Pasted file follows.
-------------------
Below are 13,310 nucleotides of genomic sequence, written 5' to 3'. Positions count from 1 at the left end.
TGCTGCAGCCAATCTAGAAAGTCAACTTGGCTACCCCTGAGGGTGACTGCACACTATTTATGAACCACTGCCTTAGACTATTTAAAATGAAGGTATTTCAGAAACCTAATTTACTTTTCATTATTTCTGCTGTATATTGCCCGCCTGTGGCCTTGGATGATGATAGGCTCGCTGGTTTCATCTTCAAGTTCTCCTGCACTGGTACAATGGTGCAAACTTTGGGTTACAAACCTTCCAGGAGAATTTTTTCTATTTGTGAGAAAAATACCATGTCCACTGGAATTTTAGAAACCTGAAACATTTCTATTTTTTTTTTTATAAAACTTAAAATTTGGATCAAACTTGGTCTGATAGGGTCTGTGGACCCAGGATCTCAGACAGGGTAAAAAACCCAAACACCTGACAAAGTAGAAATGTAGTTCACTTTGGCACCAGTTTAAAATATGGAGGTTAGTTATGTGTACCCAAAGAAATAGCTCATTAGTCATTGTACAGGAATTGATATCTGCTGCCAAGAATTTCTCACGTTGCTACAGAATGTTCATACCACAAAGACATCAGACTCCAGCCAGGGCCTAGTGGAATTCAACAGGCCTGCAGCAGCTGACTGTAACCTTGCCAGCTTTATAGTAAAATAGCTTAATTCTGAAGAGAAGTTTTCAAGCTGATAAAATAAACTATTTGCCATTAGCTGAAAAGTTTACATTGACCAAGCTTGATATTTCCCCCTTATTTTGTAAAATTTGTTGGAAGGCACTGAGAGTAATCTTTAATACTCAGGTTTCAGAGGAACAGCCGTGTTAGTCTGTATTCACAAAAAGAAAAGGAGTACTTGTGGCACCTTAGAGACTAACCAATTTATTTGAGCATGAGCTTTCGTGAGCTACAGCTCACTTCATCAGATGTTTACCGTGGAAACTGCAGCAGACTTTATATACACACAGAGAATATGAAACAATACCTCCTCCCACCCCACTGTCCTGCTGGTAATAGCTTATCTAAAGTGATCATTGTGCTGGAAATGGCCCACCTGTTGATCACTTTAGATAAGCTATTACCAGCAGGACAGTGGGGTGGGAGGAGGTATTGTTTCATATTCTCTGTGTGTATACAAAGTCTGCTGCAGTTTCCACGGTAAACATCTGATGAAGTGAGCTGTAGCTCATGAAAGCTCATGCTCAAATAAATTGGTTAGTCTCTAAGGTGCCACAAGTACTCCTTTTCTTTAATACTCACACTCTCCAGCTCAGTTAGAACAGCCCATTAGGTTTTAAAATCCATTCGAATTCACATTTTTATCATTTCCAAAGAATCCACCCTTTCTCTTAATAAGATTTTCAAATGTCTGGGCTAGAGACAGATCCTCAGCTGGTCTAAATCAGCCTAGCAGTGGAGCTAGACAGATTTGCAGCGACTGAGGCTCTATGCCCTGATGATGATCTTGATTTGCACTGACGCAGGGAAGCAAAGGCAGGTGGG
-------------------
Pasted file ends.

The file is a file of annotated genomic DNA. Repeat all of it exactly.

Below are 13,310 nucleotides of genomic sequence, written 5' to 3'. Positions count from 1 at the left end.
TGCTGCAGCCAATCTAGAAAGTCAACTTGGCTACCCCTGAGGGTGACTGCACACTATTTATGAACCACTGCCTTAGACTATTTAAAATGAAGGTATTTCAGAAACCTAATTTACTTTTCATTATTTCTGCTGTATATTGCCCGCCTGTGGCCTTGGATGATGATAGGCTCGCTGGTTTCATCTTCAAGTTCTCCTGCACTGGTACAATGGTGCAAACTTTGGGTTACAAACCTTCCAGGAGAATTTTTTCTATTTGTGAGAAAAATACCATGTCCACTGGAATTTTAGAAACCTGAAACATTTCTATTTTTTTTTTTATAAAACTTAAAATTTGGATCAAACTTGGTCTGATAGGGTCTGTGGACCCAGGATCTCAGACAGGGTAAAAAACCCAAACACCTGACAAAGTAGAAATGTAGTTCACTTTGGCACCAGTTTAAAATATGGAGGTTAGTTATGTGTACCCAAAGAAATAGCTCATTAGTCATTGTACAGGAATTGATATCTGCTGCCAAGAATTTCTCACGTTGCTACAGAATGTTCATACCACAAAGACATCAGACTCCAGCCAGGGCCTAGTGGAATTCAACAGGCCTGCAGCAGCTGACTGTAACCTTGCCAGCTTTATAGTAAAATAGCTTAATTCTGAAGAGAAGTTTTCAAGCTGATAAAATAAACTATTTGCCATTAGCTGAAAAGTTTACATTGACCAAGCTTGATATTTCCCCCTTATTTTGTAAAATTTGTTGGAAGGCACTGAGAGTAATCTTTAATACTCAGGTTTCAGAGGAACAGCCGTGTTAGTCTGTATTCACAAAAAGAAAAGGAGTACTTGTGGCACCTTAGAGACTAACCAATTTATTTGAGCATGAGCTTTCGTGAGCTACAGCTCACTTCATCAGATGTTTACCGTGGAAACTGCAGCAGACTTTATATACACACAGAGAATATGAAACAATACCTCCTCCCACCCCACTGTCCTGCTGGTAATAGCTTATCTAAAGTGATCATTGTGCTGGAAATGGCCCACCTGTTGATCACTTTAGATAAGCTATTACCAGCAGGACAGTGGGGTGGGAGGAGGTATTGTTTCATATTCTCTGTGTGTATACAAAGTCTGCTGCAGTTTCCACGGTAAACATCTGATGAAGTGAGCTGTAGCTCATGAAAGCTCATGCTCAAATAAATTGGTTAGTCTCTAAGGTGCCACAAGTACTCCTTTTCTTTAATACTCACACTCTCCAGCTCAGTTAGAACAGCCCATTAGGTTTTAAAATCCATTCGAATTCACATTTTTATCATTTCCAAAGAATCCACCCTTTCTCTTAATAAGATTTTCAAATGTCTGGGCTAGAGACAGATCCTCAGCTGGTCTAAATCAGCCTAGCAGTGGAGCTAGACAGATTTGCAGCGACTGAGGCTCTATGCCCTGATGATGATCTTGATTTGCACTGACGCAGGGAAGCAAAGGCAGGTGGG